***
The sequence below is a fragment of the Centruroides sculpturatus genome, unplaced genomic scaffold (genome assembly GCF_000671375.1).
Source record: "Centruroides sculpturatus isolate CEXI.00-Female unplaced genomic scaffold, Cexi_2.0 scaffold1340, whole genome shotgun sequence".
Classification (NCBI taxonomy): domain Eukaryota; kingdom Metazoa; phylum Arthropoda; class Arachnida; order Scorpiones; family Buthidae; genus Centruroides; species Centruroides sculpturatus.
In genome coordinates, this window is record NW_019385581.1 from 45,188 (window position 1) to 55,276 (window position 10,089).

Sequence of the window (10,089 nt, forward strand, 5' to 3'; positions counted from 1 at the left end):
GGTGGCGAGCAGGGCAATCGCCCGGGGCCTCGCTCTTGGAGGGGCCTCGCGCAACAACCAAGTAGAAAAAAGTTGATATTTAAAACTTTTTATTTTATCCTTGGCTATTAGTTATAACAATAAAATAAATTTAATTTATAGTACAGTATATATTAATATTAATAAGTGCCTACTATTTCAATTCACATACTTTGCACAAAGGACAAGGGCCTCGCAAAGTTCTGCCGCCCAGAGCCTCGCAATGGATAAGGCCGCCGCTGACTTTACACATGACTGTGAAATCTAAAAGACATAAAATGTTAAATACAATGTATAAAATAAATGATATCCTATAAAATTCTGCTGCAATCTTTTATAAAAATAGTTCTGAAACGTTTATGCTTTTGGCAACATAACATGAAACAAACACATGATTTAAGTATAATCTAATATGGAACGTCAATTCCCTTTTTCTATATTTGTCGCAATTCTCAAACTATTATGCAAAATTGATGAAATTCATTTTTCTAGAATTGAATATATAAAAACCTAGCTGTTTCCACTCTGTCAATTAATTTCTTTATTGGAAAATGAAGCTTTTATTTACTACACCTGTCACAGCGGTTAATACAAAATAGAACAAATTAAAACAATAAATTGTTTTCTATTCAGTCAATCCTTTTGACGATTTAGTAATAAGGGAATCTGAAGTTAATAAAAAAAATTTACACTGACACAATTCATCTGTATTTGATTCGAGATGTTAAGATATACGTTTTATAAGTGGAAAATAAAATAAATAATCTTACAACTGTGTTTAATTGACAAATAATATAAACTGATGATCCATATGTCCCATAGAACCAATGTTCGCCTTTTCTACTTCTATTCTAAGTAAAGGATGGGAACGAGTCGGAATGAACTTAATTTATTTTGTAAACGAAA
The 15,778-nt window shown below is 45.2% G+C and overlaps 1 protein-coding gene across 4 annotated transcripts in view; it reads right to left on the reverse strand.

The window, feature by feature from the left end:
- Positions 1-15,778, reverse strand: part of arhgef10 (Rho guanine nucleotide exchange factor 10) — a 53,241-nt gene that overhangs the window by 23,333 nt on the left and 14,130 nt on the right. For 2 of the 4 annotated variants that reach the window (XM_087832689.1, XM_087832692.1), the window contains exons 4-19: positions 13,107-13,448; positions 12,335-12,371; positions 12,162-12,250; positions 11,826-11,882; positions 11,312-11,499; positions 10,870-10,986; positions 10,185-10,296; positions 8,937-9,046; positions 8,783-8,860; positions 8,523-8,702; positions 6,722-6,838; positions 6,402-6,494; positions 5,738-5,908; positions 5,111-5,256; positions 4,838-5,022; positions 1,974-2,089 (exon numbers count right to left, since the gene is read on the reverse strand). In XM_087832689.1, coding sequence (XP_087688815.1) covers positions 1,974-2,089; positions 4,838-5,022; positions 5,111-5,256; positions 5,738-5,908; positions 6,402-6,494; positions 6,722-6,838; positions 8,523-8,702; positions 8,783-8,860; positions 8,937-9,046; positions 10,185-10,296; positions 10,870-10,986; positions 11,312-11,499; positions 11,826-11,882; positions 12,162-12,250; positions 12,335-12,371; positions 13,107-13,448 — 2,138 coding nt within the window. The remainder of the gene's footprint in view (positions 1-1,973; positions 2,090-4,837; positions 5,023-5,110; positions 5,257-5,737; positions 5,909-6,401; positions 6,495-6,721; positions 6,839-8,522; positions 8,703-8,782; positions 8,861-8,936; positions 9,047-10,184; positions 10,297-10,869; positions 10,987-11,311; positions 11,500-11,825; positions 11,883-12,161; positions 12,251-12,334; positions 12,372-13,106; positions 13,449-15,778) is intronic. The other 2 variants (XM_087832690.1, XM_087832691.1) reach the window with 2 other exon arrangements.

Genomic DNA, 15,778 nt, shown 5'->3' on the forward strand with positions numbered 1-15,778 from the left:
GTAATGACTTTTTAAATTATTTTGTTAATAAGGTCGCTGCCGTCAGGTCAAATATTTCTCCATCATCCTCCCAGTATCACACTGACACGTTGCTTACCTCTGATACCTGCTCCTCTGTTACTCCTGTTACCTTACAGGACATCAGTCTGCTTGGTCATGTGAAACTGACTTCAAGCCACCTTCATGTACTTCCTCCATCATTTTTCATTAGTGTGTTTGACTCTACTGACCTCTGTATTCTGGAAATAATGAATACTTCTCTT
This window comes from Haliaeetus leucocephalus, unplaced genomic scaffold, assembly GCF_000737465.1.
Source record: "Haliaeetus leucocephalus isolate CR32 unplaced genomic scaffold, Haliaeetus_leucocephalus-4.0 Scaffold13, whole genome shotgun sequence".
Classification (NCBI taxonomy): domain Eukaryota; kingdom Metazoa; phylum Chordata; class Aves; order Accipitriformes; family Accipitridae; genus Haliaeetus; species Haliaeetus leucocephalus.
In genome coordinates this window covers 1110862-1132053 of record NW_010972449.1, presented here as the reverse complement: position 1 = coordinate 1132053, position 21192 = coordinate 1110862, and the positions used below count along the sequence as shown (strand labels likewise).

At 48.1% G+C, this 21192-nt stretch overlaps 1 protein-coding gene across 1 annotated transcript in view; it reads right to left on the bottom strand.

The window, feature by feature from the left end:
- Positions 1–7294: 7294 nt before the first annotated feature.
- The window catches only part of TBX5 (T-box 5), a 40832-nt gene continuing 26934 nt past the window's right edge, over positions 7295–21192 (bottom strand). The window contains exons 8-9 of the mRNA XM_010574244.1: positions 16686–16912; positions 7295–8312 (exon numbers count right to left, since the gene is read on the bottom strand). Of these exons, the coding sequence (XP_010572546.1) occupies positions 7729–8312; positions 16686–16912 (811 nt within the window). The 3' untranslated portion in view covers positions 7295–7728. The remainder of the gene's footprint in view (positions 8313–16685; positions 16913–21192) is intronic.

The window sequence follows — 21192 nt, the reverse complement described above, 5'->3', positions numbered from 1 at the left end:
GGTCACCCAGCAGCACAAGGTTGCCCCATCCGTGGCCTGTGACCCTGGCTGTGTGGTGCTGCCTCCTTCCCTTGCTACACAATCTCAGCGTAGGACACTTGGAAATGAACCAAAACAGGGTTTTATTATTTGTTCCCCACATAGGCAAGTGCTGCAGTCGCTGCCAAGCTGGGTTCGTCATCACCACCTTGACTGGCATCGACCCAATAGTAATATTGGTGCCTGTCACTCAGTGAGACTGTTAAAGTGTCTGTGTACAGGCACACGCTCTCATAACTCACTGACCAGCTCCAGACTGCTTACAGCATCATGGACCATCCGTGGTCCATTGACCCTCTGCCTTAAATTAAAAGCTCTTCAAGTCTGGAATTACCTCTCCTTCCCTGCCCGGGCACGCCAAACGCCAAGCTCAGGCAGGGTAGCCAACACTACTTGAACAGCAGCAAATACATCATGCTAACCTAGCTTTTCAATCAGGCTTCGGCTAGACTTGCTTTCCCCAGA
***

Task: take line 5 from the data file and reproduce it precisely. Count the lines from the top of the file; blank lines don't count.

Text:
Sequence of the window (10,089 nt, forward strand, 5' to 3'; positions counted from 1 at the left end):